Margaret Chase Smith, we don’t need no stinkin’ declaration of conscience! As the chairman of a Republican Party committee in Pennsylvania said of Sen. Pat Toomey, “We did not send him there to vote his conscience. We did not send him there to do the right thing … We sent him there to represent us.”
Putting aside the matter of how dehumanizing it would be to go to Washington to do the wrong thing, the problem is who is “us”? For every voter who wants their senator to do “X,” there are almost as many who want him to do “Y.” The same goes for members of the House, and at every level of government. Those who write their elected official to say “We voted for you and we demand you vote for/against this” seem unable to realize that anyone could hold another point of view.
Elected officials must consider the demands of their party as well as their constituents. Party leadership expects senators to fall in line and party whips are there to see that they do. An exception may be made for a senator who needs to cast an opposing vote on a matter that could imperil his or her future at home, but only if the party is sure it still has the votes to prevail. If it does, the member is given permission to color outside the lines.
Once in a while leadership announces that on a certain vote, senators may “vote their conscience.” What? As a U.S. senator you need permission to vote your conscience? Maine U.S. Sen. Margaret Chase Smith, a Republican, had something to say about matters of conscience.
At the time (1950), national security was the issue and Smith was defending the rights of all Americans from “being afraid to speak their minds lest they be politically smeared.” Smith laid out four “basic principles of Americanism”: The right to criticize. The right to hold unpopular beliefs. The right to protest. The right of independent thought.
When it came to her opinion of the Democrats, she did not hold back, upbraiding them for “loose spending and loose programs,” a failure to “provide effective leadership,” “complacency to the threat of communism” and the “leak of vital secrets to Russia.” Yet Sen. Smith urged her colleagues to speak their minds, without pressure.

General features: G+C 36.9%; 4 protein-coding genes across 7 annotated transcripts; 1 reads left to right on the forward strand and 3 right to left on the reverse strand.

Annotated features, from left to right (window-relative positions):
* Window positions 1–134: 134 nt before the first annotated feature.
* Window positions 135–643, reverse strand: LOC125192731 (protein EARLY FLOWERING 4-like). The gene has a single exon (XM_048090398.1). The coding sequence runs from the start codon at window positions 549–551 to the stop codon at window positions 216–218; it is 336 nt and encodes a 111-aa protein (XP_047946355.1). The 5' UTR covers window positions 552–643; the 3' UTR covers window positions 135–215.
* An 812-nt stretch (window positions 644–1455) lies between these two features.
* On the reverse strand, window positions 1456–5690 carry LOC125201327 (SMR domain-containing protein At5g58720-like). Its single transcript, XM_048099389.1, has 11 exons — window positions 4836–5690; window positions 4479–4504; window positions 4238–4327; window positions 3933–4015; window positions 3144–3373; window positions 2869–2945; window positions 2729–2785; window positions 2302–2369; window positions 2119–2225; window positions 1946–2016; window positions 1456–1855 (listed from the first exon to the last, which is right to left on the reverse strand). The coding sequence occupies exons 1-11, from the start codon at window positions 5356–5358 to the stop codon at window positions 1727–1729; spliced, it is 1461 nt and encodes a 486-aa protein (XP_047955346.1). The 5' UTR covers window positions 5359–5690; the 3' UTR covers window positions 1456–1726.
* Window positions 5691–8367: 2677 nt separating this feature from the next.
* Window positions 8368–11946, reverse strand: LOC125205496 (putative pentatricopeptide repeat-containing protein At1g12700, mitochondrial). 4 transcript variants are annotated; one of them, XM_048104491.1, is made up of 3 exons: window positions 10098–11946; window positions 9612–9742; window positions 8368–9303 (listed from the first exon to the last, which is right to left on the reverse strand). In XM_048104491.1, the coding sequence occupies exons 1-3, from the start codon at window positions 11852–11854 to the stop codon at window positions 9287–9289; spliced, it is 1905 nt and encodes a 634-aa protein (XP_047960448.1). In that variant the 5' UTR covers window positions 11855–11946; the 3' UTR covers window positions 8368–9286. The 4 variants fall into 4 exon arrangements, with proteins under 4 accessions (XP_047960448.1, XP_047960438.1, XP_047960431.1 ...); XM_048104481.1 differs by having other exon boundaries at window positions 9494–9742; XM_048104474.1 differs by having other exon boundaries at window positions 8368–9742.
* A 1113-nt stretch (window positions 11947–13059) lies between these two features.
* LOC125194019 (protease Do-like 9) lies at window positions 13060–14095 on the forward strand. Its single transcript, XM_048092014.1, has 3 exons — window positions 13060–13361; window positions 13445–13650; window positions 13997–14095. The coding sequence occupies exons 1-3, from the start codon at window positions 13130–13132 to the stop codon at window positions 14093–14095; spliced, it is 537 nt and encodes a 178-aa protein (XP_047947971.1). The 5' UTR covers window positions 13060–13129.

She labeled the intense pressures brought to bear on members of the Senate in the McCarthy era the “four horsemen of calumny: fear, ignorance, bigotry and smear.” Her floor speech that preceded her Declaration of Conscience is a testament to her courage and clarity of thought.
The Smith-McCarthy battle was a forerunner of today’s debates, growing from an early conspiracy theory that closely followed the same path as those in more recent history. Sen. Joseph McCarthy claimed to have the names of 205 “card-carrying communists in the State Department.” Sen. Smith wanted to see proof. None was forthcoming. In almost a mirror image of last month’s vote, six Republican senators signed on to her declaration.
The controversy took its toll on the country and its institutions. Sadly, it is also a testament to how little we have changed, unless it is for the worse. From Smith:
• “I am not proud of the way in which the Senate has been made a publicity platform for irresponsible sensationalism.”
• “I do not believe the American people will uphold any political party that puts political exploitation above national interest.”
If only that were true. Now the GOP is maintaining that voting one’s conscience is an affront to the party. Five of the seven senators who voted to convict in the second impeachment trial have been castigated by their party organizations in the Censure-palooza that ensued. The remaining two, Collins and Romney, have been chastised but have not yet received official sanction.
A few Republicans are speaking out about the value of “diversity of thought.” There’s a concept! Collins, fresh off an election win bigger than anyone predicted, was sanguine about the letter Republican officials sent her to “condemn in the strongest terms your vote.” This stern tut-tut of rebuke was somewhat diluted by going on to praise her considerable political virtues.
Whether the party goes on to officially censure Maine’s senior senator or not, she herself pointed out that her approach to her work in the Senate has led to success at the ballot box so far, success that exceeded that of the president she voted to convict.
Sen. Collins’ political path in the Trump administration has been a roller coaster as she voted to acquit in the first impeachment trial, then to seat Justice Brett Kavanaugh on the Supreme Court, and now to convict the former president. She has won criticism and support in equal measures, but when it comes to elections, she wins.
Jill Goldthwait worked for 25 years as a registered nurse at Mount Desert Island Hospital. She has served as a Bar Harbor town councilor and as an independent state senator from Hancock County.